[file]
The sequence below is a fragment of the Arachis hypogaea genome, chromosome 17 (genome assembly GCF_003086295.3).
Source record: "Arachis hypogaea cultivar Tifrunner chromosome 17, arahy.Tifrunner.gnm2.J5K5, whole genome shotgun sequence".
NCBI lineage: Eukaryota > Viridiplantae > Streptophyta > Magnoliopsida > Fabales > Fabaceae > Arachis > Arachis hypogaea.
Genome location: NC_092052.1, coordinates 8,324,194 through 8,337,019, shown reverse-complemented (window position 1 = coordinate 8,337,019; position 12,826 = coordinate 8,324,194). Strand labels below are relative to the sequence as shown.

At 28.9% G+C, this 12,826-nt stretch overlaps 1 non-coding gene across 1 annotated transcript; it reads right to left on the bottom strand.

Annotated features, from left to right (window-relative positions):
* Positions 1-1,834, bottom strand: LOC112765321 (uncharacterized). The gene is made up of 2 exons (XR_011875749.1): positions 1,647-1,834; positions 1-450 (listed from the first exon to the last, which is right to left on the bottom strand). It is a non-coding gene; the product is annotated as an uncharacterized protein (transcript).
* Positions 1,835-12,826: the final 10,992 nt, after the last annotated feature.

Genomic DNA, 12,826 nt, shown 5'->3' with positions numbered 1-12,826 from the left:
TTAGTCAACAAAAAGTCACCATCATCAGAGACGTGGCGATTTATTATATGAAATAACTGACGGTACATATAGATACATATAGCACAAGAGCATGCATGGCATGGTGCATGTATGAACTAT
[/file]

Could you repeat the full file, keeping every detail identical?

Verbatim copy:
The sequence below is a fragment of the Arachis hypogaea genome, chromosome 17 (genome assembly GCF_003086295.3).
Source record: "Arachis hypogaea cultivar Tifrunner chromosome 17, arahy.Tifrunner.gnm2.J5K5, whole genome shotgun sequence".
NCBI lineage: Eukaryota > Viridiplantae > Streptophyta > Magnoliopsida > Fabales > Fabaceae > Arachis > Arachis hypogaea.
Genome location: NC_092052.1, coordinates 8,324,194 through 8,337,019, shown reverse-complemented (window position 1 = coordinate 8,337,019; position 12,826 = coordinate 8,324,194). Strand labels below are relative to the sequence as shown.

At 28.9% G+C, this 12,826-nt stretch overlaps 1 non-coding gene across 1 annotated transcript; it reads right to left on the bottom strand.

Annotated features, from left to right (window-relative positions):
* Positions 1-1,834, bottom strand: LOC112765321 (uncharacterized). The gene is made up of 2 exons (XR_011875749.1): positions 1,647-1,834; positions 1-450 (listed from the first exon to the last, which is right to left on the bottom strand). It is a non-coding gene; the product is annotated as an uncharacterized protein (transcript).
* Positions 1,835-12,826: the final 10,992 nt, after the last annotated feature.

Genomic DNA, 12,826 nt, shown 5'->3' with positions numbered 1-12,826 from the left:
TTAGTCAACAAAAAGTCACCATCATCAGAGACGTGGCGATTTATTATATGAAATAACTGACGGTACATATAGATACATATAGCACAAGAGCATGCATGGCATGGTGCATGTATGAACTAT